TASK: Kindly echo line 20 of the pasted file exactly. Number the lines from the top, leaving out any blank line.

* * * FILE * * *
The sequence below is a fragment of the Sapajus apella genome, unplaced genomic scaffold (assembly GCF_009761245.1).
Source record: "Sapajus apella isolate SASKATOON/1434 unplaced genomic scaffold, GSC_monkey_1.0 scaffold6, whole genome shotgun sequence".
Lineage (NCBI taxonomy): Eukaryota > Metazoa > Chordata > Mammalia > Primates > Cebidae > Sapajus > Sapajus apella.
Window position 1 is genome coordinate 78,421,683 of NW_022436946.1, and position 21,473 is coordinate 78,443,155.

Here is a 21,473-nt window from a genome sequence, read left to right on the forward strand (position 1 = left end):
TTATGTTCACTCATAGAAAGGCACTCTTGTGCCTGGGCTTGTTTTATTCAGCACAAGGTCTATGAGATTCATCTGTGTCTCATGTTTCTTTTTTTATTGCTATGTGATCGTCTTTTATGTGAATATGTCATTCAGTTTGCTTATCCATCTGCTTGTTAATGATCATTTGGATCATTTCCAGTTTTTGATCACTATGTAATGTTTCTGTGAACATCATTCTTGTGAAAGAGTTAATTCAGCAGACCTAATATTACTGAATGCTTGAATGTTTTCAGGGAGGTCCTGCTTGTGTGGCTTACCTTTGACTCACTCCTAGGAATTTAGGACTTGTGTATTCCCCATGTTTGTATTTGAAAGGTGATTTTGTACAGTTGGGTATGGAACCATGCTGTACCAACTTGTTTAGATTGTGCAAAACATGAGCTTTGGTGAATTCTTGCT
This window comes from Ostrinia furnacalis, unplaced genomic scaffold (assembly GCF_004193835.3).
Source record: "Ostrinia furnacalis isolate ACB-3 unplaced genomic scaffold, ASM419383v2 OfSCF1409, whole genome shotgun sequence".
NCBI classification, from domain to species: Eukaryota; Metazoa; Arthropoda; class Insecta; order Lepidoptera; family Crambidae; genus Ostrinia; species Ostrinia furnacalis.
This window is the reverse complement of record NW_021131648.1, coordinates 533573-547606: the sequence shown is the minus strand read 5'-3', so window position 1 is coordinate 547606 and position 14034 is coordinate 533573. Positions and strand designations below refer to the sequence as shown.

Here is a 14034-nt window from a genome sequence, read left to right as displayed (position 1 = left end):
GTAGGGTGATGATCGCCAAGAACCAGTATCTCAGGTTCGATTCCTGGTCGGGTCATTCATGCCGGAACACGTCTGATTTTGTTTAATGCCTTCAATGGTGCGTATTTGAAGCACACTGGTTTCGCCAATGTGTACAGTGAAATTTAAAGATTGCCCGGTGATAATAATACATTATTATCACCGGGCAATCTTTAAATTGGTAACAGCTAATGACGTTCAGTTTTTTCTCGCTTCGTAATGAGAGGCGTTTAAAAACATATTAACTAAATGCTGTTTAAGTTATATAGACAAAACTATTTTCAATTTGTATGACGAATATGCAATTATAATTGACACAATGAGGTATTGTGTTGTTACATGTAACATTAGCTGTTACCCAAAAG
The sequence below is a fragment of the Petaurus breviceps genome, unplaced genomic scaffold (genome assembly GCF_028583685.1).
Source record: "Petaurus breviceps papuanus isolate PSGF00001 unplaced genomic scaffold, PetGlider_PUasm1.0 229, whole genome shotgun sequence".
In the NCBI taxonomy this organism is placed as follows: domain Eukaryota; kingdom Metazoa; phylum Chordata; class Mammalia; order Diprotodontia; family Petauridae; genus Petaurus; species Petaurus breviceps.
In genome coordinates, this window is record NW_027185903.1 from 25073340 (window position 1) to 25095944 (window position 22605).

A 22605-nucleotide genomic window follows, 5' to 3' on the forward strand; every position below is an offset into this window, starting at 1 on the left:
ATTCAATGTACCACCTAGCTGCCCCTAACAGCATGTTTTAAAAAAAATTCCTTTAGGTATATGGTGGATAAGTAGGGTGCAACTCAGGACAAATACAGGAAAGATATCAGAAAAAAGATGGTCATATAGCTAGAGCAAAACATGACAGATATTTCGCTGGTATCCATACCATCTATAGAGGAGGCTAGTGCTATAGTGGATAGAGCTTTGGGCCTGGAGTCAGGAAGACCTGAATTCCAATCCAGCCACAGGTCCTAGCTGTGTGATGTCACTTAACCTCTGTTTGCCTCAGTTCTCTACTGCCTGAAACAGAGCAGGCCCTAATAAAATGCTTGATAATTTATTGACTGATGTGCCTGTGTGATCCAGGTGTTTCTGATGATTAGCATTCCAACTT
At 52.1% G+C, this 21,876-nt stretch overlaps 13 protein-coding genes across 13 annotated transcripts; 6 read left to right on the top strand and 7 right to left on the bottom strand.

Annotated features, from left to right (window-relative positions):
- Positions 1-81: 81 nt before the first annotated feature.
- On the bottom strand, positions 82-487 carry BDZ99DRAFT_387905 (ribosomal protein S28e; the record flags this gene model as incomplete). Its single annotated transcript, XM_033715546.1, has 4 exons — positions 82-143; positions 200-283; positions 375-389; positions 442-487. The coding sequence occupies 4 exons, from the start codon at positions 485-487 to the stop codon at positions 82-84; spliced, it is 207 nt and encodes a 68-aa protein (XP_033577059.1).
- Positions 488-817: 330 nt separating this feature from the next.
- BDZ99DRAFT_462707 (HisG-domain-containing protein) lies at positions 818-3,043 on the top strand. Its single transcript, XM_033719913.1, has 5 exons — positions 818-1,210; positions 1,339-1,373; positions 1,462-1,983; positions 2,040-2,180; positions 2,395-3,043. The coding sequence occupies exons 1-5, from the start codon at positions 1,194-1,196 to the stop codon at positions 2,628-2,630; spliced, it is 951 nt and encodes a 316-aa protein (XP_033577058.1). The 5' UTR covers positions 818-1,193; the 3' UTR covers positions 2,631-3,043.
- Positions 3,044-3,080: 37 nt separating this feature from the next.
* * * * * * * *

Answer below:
Annotated features, from left to right (window-relative positions):